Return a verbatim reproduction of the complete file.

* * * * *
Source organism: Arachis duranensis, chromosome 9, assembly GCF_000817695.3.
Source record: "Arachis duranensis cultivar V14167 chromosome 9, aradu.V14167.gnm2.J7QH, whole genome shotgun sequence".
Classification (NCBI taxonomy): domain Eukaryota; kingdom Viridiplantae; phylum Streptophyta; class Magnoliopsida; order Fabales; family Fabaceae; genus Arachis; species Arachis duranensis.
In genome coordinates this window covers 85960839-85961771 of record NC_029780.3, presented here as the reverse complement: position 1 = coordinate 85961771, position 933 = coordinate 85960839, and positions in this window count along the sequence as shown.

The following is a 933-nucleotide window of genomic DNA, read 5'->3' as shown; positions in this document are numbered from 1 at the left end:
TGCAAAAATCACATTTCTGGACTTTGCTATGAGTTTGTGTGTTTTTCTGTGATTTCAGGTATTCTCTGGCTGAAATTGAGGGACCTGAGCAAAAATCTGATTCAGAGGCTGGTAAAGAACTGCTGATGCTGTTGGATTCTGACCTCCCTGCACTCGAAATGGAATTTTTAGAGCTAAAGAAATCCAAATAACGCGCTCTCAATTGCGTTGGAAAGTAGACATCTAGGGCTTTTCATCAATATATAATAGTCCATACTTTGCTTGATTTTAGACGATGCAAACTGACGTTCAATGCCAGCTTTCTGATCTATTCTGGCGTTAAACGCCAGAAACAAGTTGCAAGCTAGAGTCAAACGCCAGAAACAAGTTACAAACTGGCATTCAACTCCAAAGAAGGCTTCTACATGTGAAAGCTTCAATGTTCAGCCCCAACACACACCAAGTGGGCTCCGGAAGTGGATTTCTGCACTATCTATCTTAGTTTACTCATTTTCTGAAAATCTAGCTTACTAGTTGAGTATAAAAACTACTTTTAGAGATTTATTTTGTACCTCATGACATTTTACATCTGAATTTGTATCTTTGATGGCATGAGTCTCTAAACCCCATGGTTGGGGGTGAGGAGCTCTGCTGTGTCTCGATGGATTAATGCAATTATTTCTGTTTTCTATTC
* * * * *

Source organism: Arachis duranensis, chromosome 9, assembly GCF_000817695.3.
Source record: "Arachis duranensis cultivar V14167 chromosome 9, aradu.V14167.gnm2.J7QH, whole genome shotgun sequence".
Classification (NCBI taxonomy): domain Eukaryota; kingdom Viridiplantae; phylum Streptophyta; class Magnoliopsida; order Fabales; family Fabaceae; genus Arachis; species Arachis duranensis.
In genome coordinates this window covers 85960839-85961771 of record NC_029780.3, presented here as the reverse complement: position 1 = coordinate 85961771, position 933 = coordinate 85960839, and positions in this window count along the sequence as shown.

The following is a 933-nucleotide window of genomic DNA, read 5'->3' as shown; positions in this document are numbered from 1 at the left end:
TGCAAAAATCACATTTCTGGACTTTGCTATGAGTTTGTGTGTTTTTCTGTGATTTCAGGTATTCTCTGGCTGAAATTGAGGGACCTGAGCAAAAATCTGATTCAGAGGCTGGTAAAGAACTGCTGATGCTGTTGGATTCTGACCTCCCTGCACTCGAAATGGAATTTTTAGAGCTAAAGAAATCCAAATAACGCGCTCTCAATTGCGTTGGAAAGTAGACATCTAGGGCTTTTCATCAATATATAATAGTCCATACTTTGCTTGATTTTAGACGATGCAAACTGACGTTCAATGCCAGCTTTCTGATCTATTCTGGCGTTAAACGCCAGAAACAAGTTGCAAGCTAGAGTCAAACGCCAGAAACAAGTTACAAACTGGCATTCAACTCCAAAGAAGGCTTCTACATGTGAAAGCTTCAATGTTCAGCCCCAACACACACCAAGTGGGCTCCGGAAGTGGATTTCTGCACTATCTATCTTAGTTTACTCATTTTCTGAAAATCTAGCTTACTAGTTGAGTATAAAAACTACTTTTAGAGATTTATTTTGTACCTCATGACATTTTACATCTGAATTTGTATCTTTGATGGCATGAGTCTCTAAACCCCATGGTTGGGGGTGAGGAGCTCTGCTGTGTCTCGATGGATTAATGCAATTATTTCTGTTTTCTATTC